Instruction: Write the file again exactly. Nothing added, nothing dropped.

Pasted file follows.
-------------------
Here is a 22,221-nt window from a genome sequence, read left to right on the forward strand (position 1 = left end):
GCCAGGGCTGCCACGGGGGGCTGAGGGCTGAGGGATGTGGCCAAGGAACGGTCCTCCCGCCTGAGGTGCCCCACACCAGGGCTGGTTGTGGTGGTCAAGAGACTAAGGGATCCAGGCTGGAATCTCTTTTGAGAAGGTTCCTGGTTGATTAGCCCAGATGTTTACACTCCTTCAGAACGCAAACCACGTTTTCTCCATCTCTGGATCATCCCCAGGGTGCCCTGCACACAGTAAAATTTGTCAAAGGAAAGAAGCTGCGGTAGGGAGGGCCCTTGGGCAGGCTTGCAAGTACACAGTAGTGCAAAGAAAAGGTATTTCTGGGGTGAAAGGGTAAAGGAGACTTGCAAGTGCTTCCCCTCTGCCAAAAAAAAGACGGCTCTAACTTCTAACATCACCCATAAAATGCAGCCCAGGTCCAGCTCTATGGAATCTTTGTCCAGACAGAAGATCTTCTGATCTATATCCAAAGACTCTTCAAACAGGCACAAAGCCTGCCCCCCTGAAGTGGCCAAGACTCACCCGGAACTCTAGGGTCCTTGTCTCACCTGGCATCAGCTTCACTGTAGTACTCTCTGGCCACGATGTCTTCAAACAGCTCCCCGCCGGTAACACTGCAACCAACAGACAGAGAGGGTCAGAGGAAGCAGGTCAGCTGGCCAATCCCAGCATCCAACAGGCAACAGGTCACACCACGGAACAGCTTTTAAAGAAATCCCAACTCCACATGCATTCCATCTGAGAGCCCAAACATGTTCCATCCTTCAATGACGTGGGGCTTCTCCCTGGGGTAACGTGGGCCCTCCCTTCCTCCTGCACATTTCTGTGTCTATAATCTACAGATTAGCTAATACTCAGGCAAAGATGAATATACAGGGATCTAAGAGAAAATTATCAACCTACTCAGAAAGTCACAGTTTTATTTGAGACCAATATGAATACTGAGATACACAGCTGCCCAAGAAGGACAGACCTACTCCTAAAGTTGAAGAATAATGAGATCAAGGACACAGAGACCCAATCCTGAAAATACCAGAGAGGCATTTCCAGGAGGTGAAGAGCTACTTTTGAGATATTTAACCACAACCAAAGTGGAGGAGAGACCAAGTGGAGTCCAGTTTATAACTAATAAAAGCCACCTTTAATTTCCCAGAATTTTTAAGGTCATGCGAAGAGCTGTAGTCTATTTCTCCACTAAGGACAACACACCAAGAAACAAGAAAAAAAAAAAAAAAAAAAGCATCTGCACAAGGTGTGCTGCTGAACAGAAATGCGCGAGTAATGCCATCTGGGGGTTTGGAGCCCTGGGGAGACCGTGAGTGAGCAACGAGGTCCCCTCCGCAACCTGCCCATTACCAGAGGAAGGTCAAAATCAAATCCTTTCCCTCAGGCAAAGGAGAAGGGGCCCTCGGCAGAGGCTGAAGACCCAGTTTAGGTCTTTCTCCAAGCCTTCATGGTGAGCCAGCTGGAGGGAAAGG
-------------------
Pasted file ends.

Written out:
Here is a 22,221-nt window from a genome sequence, read left to right on the forward strand (position 1 = left end):
GCCAGGGCTGCCACGGGGGGCTGAGGGCTGAGGGATGTGGCCAAGGAACGGTCCTCCCGCCTGAGGTGCCCCACACCAGGGCTGGTTGTGGTGGTCAAGAGACTAAGGGATCCAGGCTGGAATCTCTTTTGAGAAGGTTCCTGGTTGATTAGCCCAGATGTTTACACTCCTTCAGAACGCAAACCACGTTTTCTCCATCTCTGGATCATCCCCAGGGTGCCCTGCACACAGTAAAATTTGTCAAAGGAAAGAAGCTGCGGTAGGGAGGGCCCTTGGGCAGGCTTGCAAGTACACAGTAGTGCAAAGAAAAGGTATTTCTGGGGTGAAAGGGTAAAGGAGACTTGCAAGTGCTTCCCCTCTGCCAAAAAAAAGACGGCTCTAACTTCTAACATCACCCATAAAATGCAGCCCAGGTCCAGCTCTATGGAATCTTTGTCCAGACAGAAGATCTTCTGATCTATATCCAAAGACTCTTCAAACAGGCACAAAGCCTGCCCCCCTGAAGTGGCCAAGACTCACCCGGAACTCTAGGGTCCTTGTCTCACCTGGCATCAGCTTCACTGTAGTACTCTCTGGCCACGATGTCTTCAAACAGCTCCCCGCCGGTAACACTGCAACCAACAGACAGAGAGGGTCAGAGGAAGCAGGTCAGCTGGCCAATCCCAGCATCCAACAGGCAACAGGTCACACCACGGAACAGCTTTTAAAGAAATCCCAACTCCACATGCATTCCATCTGAGAGCCCAAACATGTTCCATCCTTCAATGACGTGGGGCTTCTCCCTGGGGTAACGTGGGCCCTCCCTTCCTCCTGCACATTTCTGTGTCTATAATCTACAGATTAGCTAATACTCAGGCAAAGATGAATATACAGGGATCTAAGAGAAAATTATCAACCTACTCAGAAAGTCACAGTTTTATTTGAGACCAATATGAATACTGAGATACACAGCTGCCCAAGAAGGACAGACCTACTCCTAAAGTTGAAGAATAATGAGATCAAGGACACAGAGACCCAATCCTGAAAATACCAGAGAGGCATTTCCAGGAGGTGAAGAGCTACTTTTGAGATATTTAACCACAACCAAAGTGGAGGAGAGACCAAGTGGAGTCCAGTTTATAACTAATAAAAGCCACCTTTAATTTCCCAGAATTTTTAAGGTCATGCGAAGAGCTGTAGTCTATTTCTCCACTAAGGACAACACACCAAGAAACAAGAAAAAAAAAAAAAAAAAAAGCATCTGCACAAGGTGTGCTGCTGAACAGAAATGCGCGAGTAATGCCATCTGGGGGTTTGGAGCCCTGGGGAGACCGTGAGTGAGCAACGAGGTCCCCTCCGCAACCTGCCCATTACCAGAGGAAGGTCAAAATCAAATCCTTTCCCTCAGGCAAAGGAGAAGGGGCCCTCGGCAGAGGCTGAAGACCCAGTTTAGGTCTTTCTCCAAGCCTTCATGGTGAGCCAGCTGGAGGGAAAGG